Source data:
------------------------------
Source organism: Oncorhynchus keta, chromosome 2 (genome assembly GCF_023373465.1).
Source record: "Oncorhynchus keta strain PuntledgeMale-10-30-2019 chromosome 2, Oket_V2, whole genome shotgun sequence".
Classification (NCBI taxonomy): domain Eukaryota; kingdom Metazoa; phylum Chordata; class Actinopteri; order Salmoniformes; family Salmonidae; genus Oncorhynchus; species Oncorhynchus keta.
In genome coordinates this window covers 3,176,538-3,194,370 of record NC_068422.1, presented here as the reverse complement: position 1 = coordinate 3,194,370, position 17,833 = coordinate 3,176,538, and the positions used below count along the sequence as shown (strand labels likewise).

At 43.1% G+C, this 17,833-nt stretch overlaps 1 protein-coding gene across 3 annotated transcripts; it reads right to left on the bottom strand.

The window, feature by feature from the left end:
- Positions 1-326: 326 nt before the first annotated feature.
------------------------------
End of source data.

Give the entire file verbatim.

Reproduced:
Source organism: Oncorhynchus keta, chromosome 2 (genome assembly GCF_023373465.1).
Source record: "Oncorhynchus keta strain PuntledgeMale-10-30-2019 chromosome 2, Oket_V2, whole genome shotgun sequence".
Classification (NCBI taxonomy): domain Eukaryota; kingdom Metazoa; phylum Chordata; class Actinopteri; order Salmoniformes; family Salmonidae; genus Oncorhynchus; species Oncorhynchus keta.
In genome coordinates this window covers 3,176,538-3,194,370 of record NC_068422.1, presented here as the reverse complement: position 1 = coordinate 3,194,370, position 17,833 = coordinate 3,176,538, and the positions used below count along the sequence as shown (strand labels likewise).

At 43.1% G+C, this 17,833-nt stretch overlaps 1 protein-coding gene across 3 annotated transcripts; it reads right to left on the bottom strand.

The window, feature by feature from the left end:
- Positions 1-326: 326 nt before the first annotated feature.